So, I'm a javascript programmer and the new version of JavaScript (ES6) has a new keyword for declaring variables: let, next to the old one var.

I know the difference between these two, but I was asking myself: what does let stand for? var obviously is an abbreviation of "variable", but let? Is it an abbreviation as well? Where does it come from?

I googled this and to my amazement, I couldn't find an answer. I already knew Swift also has a let keyword (they use it for constants), but apparently some other programming languages use it as well.

marked as duplicate by Shog9 Jan 10 '17 at 3:47

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  • 17
    let stands for... drumroll please... let. You could read let x = 1; as "let x be 1" if that helps. – JJJ Oct 12 '15 at 21:07
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    it's an english verb; "let this name be this value". – dandavis Oct 12 '15 at 21:07
  • 1
    seriously, just that simple? – ngstschr Oct 12 '15 at 21:08
  • 16
    it stands for lettuce because it leaves itself behind... – dandavis Oct 12 '15 at 21:09
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    @dandavis - hall of fame comment :-) – Amit Oct 12 '15 at 21:21
up vote 39 down vote accepted

It comes from the English word 'let'.

verb: "let", "letting". 1. to allow or permit:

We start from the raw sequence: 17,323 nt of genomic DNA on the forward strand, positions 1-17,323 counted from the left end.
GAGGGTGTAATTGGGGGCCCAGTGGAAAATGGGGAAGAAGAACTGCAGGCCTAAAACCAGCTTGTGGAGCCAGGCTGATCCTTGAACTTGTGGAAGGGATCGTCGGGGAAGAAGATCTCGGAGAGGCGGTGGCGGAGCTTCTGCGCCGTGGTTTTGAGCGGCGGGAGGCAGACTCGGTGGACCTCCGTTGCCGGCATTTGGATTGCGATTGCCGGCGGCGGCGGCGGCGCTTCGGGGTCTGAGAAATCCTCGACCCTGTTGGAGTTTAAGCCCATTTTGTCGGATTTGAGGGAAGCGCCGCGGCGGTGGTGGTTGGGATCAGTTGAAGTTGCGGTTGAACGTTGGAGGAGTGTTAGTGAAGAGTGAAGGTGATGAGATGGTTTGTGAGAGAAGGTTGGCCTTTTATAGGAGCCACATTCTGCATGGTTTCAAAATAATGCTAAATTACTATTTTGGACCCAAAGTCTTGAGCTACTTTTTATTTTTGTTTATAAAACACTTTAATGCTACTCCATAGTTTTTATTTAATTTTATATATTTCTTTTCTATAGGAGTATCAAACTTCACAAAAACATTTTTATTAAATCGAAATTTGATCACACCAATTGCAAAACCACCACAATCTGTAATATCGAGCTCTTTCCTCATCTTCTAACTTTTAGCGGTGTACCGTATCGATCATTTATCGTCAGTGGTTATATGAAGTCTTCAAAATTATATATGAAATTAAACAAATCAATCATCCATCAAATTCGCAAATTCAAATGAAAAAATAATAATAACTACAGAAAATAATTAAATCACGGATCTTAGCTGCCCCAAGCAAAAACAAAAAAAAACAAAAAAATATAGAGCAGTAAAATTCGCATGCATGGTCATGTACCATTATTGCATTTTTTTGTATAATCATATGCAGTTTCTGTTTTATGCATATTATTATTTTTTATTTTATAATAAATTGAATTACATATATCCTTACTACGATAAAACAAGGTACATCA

// Hey computer, can you please
let 
// this
night = 'wonderful'

Lisp has the keyword let and it's been around since 1958, though it may have come from even earlier.

  • 8
    I've always assumed programming languages inherited it from the language of mathematical proofs, which often say e.g. "Let x be an integer..." – Jordan Running Oct 12 '15 at 21:11
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    @Jordan that's completely likely. You find let used more in functional programming languages which are built on algebraic types and category theory. – azium Oct 12 '15 at 21:12
  • 3
    I always think of it more along the lines of "let the keyword night equal 'wonderful'" but that's probably just me. – Tiny Giant Oct 12 '15 at 21:21
  • @Jordan I found an example here: en.wikipedia.org/wiki/… – ngstschr Oct 12 '15 at 21:24

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